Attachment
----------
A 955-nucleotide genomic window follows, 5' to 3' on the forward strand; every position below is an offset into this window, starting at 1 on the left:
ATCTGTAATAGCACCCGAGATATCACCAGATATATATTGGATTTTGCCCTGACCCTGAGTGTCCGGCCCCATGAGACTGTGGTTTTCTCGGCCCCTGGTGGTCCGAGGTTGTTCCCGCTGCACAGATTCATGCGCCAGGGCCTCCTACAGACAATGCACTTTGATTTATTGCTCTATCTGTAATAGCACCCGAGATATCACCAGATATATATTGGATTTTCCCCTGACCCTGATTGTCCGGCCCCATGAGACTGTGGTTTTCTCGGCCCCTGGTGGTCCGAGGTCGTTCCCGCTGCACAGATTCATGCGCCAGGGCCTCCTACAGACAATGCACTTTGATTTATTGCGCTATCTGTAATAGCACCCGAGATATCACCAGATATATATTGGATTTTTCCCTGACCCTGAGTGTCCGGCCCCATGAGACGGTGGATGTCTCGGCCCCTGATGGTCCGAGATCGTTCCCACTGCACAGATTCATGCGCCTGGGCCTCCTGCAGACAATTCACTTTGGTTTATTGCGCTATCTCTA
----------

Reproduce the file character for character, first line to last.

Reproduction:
A 955-nucleotide genomic window follows, 5' to 3' on the forward strand; every position below is an offset into this window, starting at 1 on the left:
ATCTGTAATAGCACCCGAGATATCACCAGATATATATTGGATTTTGCCCTGACCCTGAGTGTCCGGCCCCATGAGACTGTGGTTTTCTCGGCCCCTGGTGGTCCGAGGTTGTTCCCGCTGCACAGATTCATGCGCCAGGGCCTCCTACAGACAATGCACTTTGATTTATTGCTCTATCTGTAATAGCACCCGAGATATCACCAGATATATATTGGATTTTCCCCTGACCCTGATTGTCCGGCCCCATGAGACTGTGGTTTTCTCGGCCCCTGGTGGTCCGAGGTCGTTCCCGCTGCACAGATTCATGCGCCAGGGCCTCCTACAGACAATGCACTTTGATTTATTGCGCTATCTGTAATAGCACCCGAGATATCACCAGATATATATTGGATTTTTCCCTGACCCTGAGTGTCCGGCCCCATGAGACGGTGGATGTCTCGGCCCCTGATGGTCCGAGATCGTTCCCACTGCACAGATTCATGCGCCTGGGCCTCCTGCAGACAATTCACTTTGGTTTATTGCGCTATCTCTA